For those doomed by personality, gender, etc. to observe, as opposed to participate, in the Bacchanalia of quick wealth, The Wolf of Wall Street suffers from a more complicated and more interesting flaw: its inability to definitively puncture Jordan Belfort’s self-mythology. I don’t just mean, as David Denby said in his column, prompted by the critic Farran Smith Nehme, that Belfort was no big deal as far as Wall Street was concerned. It’s certainly true that Belfort’s crime was small in the amount. And there is a real lie there in the way this movie’s getting marketed and talked about, in the way we’re expected to believe this movie is about “what’s wrong with Wall Street.” In fact the kind of simple securities fraud Belfort committed isn’t really the canker in the rose, these days. The evil’s of a more banal kind now, involving structured financials so devoid of any reality that it’s hard to even say who or what they’re trading. I could explain but it would be super-nerdy and well, movies are not economic history classes.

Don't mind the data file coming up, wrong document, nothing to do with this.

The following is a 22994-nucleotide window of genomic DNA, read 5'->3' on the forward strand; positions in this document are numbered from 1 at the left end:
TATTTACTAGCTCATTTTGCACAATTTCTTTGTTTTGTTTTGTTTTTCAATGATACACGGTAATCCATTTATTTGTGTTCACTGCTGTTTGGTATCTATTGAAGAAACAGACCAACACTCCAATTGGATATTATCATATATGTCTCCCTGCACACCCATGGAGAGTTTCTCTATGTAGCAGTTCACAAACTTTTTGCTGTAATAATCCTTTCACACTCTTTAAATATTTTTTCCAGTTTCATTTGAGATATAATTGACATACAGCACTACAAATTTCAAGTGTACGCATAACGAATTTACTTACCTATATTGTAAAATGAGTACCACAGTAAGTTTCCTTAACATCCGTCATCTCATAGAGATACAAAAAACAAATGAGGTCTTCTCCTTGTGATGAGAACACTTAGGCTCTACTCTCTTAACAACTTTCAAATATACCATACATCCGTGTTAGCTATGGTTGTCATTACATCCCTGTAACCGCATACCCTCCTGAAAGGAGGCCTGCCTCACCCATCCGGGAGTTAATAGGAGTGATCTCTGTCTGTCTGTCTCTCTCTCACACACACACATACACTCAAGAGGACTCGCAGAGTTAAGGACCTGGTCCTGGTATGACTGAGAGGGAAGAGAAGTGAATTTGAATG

But that sort of factual elision points to the larger flaw. In my experience, people on Wall Street have a habit of believing that what they do is Important, though they can’t ever tell you how or why. They are lying to themselves as a first principle. And every other statement they make needs to be evaluated in that context.
Yes, the orgiastic heights to which Belfort says his five-to-ten-years on top went are perhaps true in their particulars. He apparently did once crash a helicopter and sink a yacht. I also don’t doubt he snorted a significant percentage of the cocaine available in New York and employed a great many escort services. But there is a key element of braggadocio in that that goes largely uninterrogated in the Wolf of Wall Street. Whenever people were literally carrying naked hookers around the office or blowing coke into bums in this film, I could feel that old corporate conference-room feeling coming over me. “Bullshit,” I thought, and I wish I could say I saw that the film was thinking that, too. But I think all we are meant to do is condemn the excess. Not to see that to some degree the excess is performative, and that it’s the performance that’s the addiction, not the drugs or the money itself.